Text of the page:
Psychological Self-Help

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advocate psychotherapy; if they know you are a strong advocate of
self-reliance, they assume you seldom vote for a Democrat. 
Usually strong trauma, intense pain, or an identity crisis is
associated with major dissociation. Combat may produce "battle
fatigue" or Post-Traumatic Stress Disorder. Awful accidents, near
death experiences, death of loved ones, physical or sexual abuse,
severe humiliation, and unbearable losses can lead to memory losses,
intense emotional reactions as if you were suddenly back in a
traumatic crisis, numbed feelings (e.g. cutting themselves without
feeling it), depersonalization (robot-like, "I know what is happening
but it doesn't seem like me"), two or more "personalities" inside trying
to control the same person, confused or Fugue states, etc. All these
reactions serve as a defense against pain, fear, helplessness, panic,
and other intense feelings or ideas. It is as though, under stress, our
normal stream of consciousness fails to integrate all of our thoughts,
emotions, somatic sensations, sense of identity, and knowledge of
what happened. Thus, one may remember what happened to them but
forget how they felt. Compared to repression, in dissociative reactions
memories are splintered and distorted, not just lost. Indeed, there is
often a repetition compulsion to repeat some part of the traumatic
experience, experiencing it over and over. We have already read about
dissociation in Trauma above and we will read more about it in Suicide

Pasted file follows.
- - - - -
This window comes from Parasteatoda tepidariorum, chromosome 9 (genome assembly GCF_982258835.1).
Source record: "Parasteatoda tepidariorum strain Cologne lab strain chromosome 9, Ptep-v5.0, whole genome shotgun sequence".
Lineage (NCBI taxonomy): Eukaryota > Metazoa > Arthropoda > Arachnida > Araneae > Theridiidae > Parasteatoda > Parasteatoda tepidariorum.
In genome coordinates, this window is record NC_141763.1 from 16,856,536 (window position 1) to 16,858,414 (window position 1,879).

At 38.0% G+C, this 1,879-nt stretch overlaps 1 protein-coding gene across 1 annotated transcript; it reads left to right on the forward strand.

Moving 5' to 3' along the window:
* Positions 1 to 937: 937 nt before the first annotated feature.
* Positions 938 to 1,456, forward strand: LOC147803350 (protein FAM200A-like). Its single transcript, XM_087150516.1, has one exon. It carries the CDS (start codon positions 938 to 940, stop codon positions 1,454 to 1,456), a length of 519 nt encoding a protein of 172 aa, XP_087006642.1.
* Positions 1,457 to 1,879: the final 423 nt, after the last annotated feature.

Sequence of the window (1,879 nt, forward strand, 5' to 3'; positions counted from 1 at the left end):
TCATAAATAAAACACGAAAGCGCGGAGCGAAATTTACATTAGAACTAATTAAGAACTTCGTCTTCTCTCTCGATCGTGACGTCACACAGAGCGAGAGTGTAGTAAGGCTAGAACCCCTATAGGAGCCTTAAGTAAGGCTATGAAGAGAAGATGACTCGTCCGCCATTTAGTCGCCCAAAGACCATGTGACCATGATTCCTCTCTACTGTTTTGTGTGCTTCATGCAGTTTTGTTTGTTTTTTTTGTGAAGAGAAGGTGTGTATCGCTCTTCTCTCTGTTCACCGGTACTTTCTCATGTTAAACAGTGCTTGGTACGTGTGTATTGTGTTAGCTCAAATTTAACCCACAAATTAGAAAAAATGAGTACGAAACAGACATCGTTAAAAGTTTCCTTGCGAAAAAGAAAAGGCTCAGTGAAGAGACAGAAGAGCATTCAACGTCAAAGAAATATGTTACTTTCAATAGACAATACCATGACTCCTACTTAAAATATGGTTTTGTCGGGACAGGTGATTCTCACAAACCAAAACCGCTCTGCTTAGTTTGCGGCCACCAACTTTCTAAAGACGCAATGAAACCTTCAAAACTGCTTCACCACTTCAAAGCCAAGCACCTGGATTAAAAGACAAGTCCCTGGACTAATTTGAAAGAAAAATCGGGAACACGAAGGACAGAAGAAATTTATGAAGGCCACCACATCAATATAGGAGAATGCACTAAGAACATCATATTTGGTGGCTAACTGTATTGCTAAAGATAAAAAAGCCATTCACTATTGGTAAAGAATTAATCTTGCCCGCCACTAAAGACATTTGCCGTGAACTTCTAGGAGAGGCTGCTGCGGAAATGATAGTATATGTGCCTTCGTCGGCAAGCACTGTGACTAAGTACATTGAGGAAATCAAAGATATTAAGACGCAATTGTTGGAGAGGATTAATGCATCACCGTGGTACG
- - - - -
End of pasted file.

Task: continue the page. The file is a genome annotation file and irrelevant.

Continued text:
in chapter 6 and in discussions of serious pathological states in chapter
Denial: refusing to admit or face a threatening situation. Denial
can be unconscious as when a dying person refuses to admit what is
going to happen or when a person with a heart condition denies that
their overeating or smoking is of any consequence. Denial can be
semi-conscious as when a person refuses to see any problem in a
relationship when it is pretty obvious to everyone else. Denial is
probably quite conscious when a post-puberty young man of 13 says,
usually with a grin, "I'm not interested in girls." 
Research (Roth & Cohen, 1986) has shown that there are two
major ways to cope with stress: (a) avoiding, repressing, looking
away, forgetting, escaping and letting someone else be responsible or
(b) approaching, learning more, obsessing, being vigilant, and taking
charge of planning what to do. The first way (denial) reduces stress;
the second way (sensitization) increases our chances to cope. We all
use both ways, although we may tend in general to be avoiders or
approachers, while in specific situations, like facing surgery, we each
have our favorite way of coping. Which is the better way? 
Denial is probably better when the situation is out of your control
(a sudden crisis or in surgery) and approach is probably better when
you can do something about the situation (avoid or lessen a problem).
The disadvantages of each way are: more stress and useless worry for
the approachers, and more failures to act and lack of awareness for
the avoiders. As you can see, ideally we would use both avoiding and
approaching ways of coping with a particular stress over time. This
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